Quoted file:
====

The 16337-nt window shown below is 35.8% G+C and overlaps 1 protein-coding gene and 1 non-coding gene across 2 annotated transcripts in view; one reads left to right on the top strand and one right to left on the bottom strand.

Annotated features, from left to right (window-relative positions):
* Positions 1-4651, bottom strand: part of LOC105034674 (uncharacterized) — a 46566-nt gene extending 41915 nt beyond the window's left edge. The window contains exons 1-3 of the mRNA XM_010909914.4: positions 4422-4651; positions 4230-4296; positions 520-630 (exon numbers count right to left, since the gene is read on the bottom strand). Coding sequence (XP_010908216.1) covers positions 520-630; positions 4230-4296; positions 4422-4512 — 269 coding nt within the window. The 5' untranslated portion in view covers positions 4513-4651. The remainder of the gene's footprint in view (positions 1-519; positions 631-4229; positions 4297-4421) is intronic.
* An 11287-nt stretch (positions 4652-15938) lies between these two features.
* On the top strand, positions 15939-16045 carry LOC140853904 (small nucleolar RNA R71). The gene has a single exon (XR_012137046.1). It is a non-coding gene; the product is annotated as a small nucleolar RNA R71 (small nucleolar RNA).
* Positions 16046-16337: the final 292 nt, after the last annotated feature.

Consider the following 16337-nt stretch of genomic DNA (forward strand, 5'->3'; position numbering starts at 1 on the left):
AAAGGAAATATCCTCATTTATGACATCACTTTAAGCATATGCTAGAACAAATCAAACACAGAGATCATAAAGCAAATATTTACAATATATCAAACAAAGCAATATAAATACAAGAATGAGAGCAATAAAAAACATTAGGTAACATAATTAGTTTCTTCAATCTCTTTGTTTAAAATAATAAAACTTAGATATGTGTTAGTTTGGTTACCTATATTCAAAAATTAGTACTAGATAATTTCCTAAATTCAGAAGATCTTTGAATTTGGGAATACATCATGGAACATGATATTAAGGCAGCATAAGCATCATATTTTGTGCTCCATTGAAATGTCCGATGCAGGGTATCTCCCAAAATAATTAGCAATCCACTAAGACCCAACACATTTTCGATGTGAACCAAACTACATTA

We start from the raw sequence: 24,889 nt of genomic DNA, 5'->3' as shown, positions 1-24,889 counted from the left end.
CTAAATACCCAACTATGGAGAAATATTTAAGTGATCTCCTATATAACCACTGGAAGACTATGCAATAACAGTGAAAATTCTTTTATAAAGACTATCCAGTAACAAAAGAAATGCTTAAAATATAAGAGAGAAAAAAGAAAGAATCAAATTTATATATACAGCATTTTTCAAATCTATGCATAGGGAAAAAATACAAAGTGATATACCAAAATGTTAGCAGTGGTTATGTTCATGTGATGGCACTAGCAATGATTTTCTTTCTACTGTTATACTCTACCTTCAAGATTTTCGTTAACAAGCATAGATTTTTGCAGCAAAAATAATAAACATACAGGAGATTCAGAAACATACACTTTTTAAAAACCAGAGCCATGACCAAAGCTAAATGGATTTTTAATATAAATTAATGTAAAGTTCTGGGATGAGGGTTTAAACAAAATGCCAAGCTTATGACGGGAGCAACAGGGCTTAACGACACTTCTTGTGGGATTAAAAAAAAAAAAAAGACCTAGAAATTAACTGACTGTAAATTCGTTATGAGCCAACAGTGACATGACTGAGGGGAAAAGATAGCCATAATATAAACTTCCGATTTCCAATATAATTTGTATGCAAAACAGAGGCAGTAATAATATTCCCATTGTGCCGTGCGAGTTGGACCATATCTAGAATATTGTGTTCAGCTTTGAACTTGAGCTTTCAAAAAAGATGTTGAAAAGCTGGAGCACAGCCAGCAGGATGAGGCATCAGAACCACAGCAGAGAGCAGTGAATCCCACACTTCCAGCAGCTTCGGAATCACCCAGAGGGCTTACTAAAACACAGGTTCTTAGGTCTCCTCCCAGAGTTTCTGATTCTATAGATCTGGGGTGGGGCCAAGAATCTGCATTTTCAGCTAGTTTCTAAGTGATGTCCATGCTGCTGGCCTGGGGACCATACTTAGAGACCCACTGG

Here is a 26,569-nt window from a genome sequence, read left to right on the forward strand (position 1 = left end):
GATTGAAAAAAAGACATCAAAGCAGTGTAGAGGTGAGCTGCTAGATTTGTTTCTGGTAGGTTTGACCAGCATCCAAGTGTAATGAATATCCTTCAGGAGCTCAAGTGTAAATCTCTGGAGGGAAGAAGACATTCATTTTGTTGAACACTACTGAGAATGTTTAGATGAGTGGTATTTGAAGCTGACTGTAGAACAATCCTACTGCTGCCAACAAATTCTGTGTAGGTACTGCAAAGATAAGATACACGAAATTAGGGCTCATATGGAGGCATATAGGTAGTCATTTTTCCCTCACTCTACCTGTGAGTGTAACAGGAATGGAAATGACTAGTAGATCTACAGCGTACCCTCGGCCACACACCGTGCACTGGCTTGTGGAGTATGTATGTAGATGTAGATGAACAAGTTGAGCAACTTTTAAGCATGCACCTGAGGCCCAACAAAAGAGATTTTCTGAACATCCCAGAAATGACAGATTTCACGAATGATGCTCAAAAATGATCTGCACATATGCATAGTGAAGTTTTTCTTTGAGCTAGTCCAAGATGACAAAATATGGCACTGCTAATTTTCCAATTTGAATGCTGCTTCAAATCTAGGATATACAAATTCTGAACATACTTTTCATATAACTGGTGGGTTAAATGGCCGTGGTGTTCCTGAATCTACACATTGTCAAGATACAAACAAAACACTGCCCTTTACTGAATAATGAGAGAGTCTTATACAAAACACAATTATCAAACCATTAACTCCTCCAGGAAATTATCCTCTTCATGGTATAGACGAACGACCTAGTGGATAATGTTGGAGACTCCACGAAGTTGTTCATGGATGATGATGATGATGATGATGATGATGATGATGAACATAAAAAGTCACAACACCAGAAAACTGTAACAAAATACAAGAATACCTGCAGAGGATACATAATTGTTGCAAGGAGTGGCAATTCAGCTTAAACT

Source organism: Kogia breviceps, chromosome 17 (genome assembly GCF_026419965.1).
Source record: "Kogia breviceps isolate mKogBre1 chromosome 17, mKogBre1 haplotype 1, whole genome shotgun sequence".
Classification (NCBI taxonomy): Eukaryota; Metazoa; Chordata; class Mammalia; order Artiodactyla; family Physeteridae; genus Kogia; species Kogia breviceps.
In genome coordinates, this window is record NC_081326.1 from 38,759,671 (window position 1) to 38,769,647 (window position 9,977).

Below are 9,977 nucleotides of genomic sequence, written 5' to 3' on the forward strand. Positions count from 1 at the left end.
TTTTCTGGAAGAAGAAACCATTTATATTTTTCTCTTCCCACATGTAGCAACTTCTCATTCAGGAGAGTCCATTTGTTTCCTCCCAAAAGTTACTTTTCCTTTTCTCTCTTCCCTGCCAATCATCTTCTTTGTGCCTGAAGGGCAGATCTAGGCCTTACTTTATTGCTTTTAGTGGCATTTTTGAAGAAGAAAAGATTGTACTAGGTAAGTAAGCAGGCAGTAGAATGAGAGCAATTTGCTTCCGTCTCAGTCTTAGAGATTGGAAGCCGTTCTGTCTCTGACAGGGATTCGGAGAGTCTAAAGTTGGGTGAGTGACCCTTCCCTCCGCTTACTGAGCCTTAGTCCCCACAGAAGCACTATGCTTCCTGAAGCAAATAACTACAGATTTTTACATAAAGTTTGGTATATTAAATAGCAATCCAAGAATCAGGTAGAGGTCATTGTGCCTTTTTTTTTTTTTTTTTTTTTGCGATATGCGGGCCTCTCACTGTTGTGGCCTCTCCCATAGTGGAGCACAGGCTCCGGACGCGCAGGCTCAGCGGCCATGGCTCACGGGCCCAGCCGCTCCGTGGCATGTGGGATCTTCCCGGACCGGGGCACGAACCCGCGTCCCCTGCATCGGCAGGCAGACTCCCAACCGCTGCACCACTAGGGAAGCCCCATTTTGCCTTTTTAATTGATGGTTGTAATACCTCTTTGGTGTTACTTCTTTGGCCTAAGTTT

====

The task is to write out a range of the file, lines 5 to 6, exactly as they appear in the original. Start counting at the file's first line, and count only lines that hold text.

* On the top strand, positions 15939-16045 carry LOC140853904 (small nucleolar RNA R71). The gene has a single exon (XR_012137046.1). It is a non-coding gene; the product is annotated as a small nucleolar RNA R71 (small nucleolar RNA).
* Positions 16046-16337: the final 292 nt, after the last annotated feature.